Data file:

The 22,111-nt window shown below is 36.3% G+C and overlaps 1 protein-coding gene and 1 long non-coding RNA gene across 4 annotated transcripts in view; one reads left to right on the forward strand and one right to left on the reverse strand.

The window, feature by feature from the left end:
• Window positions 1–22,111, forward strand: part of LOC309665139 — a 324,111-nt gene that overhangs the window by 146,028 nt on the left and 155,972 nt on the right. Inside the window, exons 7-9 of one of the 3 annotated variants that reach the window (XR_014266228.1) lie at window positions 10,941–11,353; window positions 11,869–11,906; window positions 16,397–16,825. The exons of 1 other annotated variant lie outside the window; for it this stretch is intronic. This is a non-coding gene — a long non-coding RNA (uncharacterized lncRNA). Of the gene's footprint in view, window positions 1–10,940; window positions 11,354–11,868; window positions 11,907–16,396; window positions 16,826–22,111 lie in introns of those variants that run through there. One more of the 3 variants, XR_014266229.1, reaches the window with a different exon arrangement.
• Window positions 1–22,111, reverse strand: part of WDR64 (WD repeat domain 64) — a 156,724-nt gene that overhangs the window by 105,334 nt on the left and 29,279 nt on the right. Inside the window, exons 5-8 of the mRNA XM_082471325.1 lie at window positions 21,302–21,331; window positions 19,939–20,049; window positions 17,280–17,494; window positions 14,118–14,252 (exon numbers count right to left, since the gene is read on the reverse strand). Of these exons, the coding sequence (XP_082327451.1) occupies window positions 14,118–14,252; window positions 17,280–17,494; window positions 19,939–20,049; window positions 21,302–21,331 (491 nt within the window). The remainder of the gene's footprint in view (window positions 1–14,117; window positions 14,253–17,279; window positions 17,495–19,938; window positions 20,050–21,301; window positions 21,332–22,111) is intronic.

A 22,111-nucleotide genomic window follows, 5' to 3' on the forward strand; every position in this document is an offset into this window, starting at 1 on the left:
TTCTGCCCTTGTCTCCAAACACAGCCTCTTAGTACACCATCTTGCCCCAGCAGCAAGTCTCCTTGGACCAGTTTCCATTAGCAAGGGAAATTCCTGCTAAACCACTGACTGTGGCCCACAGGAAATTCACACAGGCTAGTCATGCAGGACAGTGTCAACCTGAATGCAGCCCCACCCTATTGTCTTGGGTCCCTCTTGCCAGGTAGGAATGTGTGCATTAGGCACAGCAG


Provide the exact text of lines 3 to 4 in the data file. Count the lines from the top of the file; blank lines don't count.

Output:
• Window positions 1–22,111, forward strand: part of LOC309665139 — a 324,111-nt gene that overhangs the window by 146,028 nt on the left and 155,972 nt on the right. Inside the window, exons 7-9 of one of the 3 annotated variants that reach the window (XR_014266228.1) lie at window positions 10,941–11,353; window positions 11,869–11,906; window positions 16,397–16,825. The exons of 1 other annotated variant lie outside the window; for it this stretch is intronic. This is a non-coding gene — a long non-coding RNA (uncharacterized lncRNA). Of the gene's footprint in view, window positions 1–10,940; window positions 11,354–11,868; window positions 11,907–16,396; window positions 16,826–22,111 lie in introns of those variants that run through there. One more of the 3 variants, XR_014266229.1, reaches the window with a different exon arrangement.
• Window positions 1–22,111, reverse strand: part of WDR64 (WD repeat domain 64) — a 156,724-nt gene that overhangs the window by 105,334 nt on the left and 29,279 nt on the right. Inside the window, exons 5-8 of the mRNA XM_082471325.1 lie at window positions 21,302–21,331; window positions 19,939–20,049; window positions 17,280–17,494; window positions 14,118–14,252 (exon numbers count right to left, since the gene is read on the reverse strand). Of these exons, the coding sequence (XP_082327451.1) occupies window positions 14,118–14,252; window positions 17,280–17,494; window positions 19,939–20,049; window positions 21,302–21,331 (491 nt within the window). The remainder of the gene's footprint in view (window positions 1–14,117; window positions 14,253–17,279; window positions 17,495–19,938; window positions 20,050–21,301; window positions 21,332–22,111) is intronic.